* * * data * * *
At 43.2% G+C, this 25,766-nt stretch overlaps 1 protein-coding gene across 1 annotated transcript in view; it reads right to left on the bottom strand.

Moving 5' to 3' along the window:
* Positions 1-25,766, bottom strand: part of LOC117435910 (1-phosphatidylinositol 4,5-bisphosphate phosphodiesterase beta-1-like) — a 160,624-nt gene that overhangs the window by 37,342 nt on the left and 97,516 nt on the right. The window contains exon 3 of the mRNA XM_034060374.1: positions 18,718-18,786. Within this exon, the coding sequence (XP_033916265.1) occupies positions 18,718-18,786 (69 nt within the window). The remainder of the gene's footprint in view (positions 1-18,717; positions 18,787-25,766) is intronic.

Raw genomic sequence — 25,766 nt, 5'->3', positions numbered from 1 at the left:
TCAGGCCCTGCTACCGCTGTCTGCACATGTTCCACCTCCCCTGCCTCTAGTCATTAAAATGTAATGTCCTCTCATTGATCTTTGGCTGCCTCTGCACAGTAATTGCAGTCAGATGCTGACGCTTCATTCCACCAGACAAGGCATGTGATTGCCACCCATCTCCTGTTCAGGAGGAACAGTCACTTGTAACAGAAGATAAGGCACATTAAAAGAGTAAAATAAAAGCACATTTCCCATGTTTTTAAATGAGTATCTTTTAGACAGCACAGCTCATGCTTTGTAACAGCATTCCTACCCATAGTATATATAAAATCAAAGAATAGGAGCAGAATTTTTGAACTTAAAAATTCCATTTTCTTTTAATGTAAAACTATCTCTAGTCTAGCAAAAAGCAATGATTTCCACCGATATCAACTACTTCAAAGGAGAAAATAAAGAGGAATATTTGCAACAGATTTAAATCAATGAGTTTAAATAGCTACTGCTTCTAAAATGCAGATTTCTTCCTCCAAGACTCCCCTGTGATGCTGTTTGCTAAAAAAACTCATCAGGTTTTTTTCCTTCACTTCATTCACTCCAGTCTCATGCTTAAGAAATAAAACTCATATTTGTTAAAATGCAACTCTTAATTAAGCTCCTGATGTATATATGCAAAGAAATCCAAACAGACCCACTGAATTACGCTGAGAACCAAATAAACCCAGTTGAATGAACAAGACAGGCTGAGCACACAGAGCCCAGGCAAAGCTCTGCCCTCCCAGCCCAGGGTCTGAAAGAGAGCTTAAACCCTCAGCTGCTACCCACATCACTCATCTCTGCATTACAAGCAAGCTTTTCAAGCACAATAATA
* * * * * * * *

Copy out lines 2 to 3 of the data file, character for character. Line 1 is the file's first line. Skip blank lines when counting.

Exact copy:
Moving 5' to 3' along the window:
* Positions 1-25,766, bottom strand: part of LOC117435910 (1-phosphatidylinositol 4,5-bisphosphate phosphodiesterase beta-1-like) — a 160,624-nt gene that overhangs the window by 37,342 nt on the left and 97,516 nt on the right. The window contains exon 3 of the mRNA XM_034060374.1: positions 18,718-18,786. Within this exon, the coding sequence (XP_033916265.1) occupies positions 18,718-18,786 (69 nt within the window). The remainder of the gene's footprint in view (positions 1-18,717; positions 18,787-25,766) is intronic.